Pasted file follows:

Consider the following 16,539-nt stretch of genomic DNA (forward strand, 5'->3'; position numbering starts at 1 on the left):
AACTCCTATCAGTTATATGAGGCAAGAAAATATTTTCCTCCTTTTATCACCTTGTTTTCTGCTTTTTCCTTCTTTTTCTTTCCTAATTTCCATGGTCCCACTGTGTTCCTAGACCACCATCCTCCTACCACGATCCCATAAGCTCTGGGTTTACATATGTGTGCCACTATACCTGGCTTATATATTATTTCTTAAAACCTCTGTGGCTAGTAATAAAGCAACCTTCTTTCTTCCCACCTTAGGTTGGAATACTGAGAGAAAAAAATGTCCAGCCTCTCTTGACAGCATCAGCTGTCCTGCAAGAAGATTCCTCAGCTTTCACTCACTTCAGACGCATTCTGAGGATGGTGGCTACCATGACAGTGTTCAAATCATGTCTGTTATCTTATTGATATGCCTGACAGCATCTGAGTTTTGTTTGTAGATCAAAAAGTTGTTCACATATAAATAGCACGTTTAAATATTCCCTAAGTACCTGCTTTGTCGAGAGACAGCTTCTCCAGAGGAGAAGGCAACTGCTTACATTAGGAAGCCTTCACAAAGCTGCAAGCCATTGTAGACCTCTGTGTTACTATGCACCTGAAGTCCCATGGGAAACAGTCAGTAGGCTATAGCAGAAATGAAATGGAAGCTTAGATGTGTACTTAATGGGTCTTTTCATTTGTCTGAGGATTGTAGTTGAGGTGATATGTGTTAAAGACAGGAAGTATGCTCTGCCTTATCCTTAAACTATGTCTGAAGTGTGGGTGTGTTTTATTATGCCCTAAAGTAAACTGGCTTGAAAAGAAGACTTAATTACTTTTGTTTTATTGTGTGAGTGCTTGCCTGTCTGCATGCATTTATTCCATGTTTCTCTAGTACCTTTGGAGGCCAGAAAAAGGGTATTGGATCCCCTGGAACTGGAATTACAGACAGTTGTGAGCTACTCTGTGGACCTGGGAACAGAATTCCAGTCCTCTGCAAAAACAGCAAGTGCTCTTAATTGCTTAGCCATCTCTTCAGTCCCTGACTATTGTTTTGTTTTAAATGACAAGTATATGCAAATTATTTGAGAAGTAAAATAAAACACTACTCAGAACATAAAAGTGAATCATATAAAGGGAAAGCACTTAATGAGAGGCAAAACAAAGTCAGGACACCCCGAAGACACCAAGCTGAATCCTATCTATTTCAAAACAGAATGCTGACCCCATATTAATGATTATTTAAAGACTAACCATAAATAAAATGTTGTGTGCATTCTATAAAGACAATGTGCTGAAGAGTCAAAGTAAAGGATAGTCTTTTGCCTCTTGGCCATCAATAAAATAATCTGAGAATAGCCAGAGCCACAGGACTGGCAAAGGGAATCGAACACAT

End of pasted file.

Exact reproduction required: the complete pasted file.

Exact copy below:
Consider the following 16,539-nt stretch of genomic DNA (forward strand, 5'->3'; position numbering starts at 1 on the left):
AACTCCTATCAGTTATATGAGGCAAGAAAATATTTTCCTCCTTTTATCACCTTGTTTTCTGCTTTTTCCTTCTTTTTCTTTCCTAATTTCCATGGTCCCACTGTGTTCCTAGACCACCATCCTCCTACCACGATCCCATAAGCTCTGGGTTTACATATGTGTGCCACTATACCTGGCTTATATATTATTTCTTAAAACCTCTGTGGCTAGTAATAAAGCAACCTTCTTTCTTCCCACCTTAGGTTGGAATACTGAGAGAAAAAAATGTCCAGCCTCTCTTGACAGCATCAGCTGTCCTGCAAGAAGATTCCTCAGCTTTCACTCACTTCAGACGCATTCTGAGGATGGTGGCTACCATGACAGTGTTCAAATCATGTCTGTTATCTTATTGATATGCCTGACAGCATCTGAGTTTTGTTTGTAGATCAAAAAGTTGTTCACATATAAATAGCACGTTTAAATATTCCCTAAGTACCTGCTTTGTCGAGAGACAGCTTCTCCAGAGGAGAAGGCAACTGCTTACATTAGGAAGCCTTCACAAAGCTGCAAGCCATTGTAGACCTCTGTGTTACTATGCACCTGAAGTCCCATGGGAAACAGTCAGTAGGCTATAGCAGAAATGAAATGGAAGCTTAGATGTGTACTTAATGGGTCTTTTCATTTGTCTGAGGATTGTAGTTGAGGTGATATGTGTTAAAGACAGGAAGTATGCTCTGCCTTATCCTTAAACTATGTCTGAAGTGTGGGTGTGTTTTATTATGCCCTAAAGTAAACTGGCTTGAAAAGAAGACTTAATTACTTTTGTTTTATTGTGTGAGTGCTTGCCTGTCTGCATGCATTTATTCCATGTTTCTCTAGTACCTTTGGAGGCCAGAAAAAGGGTATTGGATCCCCTGGAACTGGAATTACAGACAGTTGTGAGCTACTCTGTGGACCTGGGAACAGAATTCCAGTCCTCTGCAAAAACAGCAAGTGCTCTTAATTGCTTAGCCATCTCTTCAGTCCCTGACTATTGTTTTGTTTTAAATGACAAGTATATGCAAATTATTTGAGAAGTAAAATAAAACACTACTCAGAACATAAAAGTGAATCATATAAAGGGAAAGCACTTAATGAGAGGCAAAACAAAGTCAGGACACCCCGAAGACACCAAGCTGAATCCTATCTATTTCAAAACAGAATGCTGACCCCATATTAATGATTATTTAAAGACTAACCATAAATAAAATGTTGTGTGCATTCTATAAAGACAATGTGCTGAAGAGTCAAAGTAAAGGATAGTCTTTTGCCTCTTGGCCATCAATAAAATAATCTGAGAATAGCCAGAGCCACAGGACTGGCAAAGGGAATCGAACACAT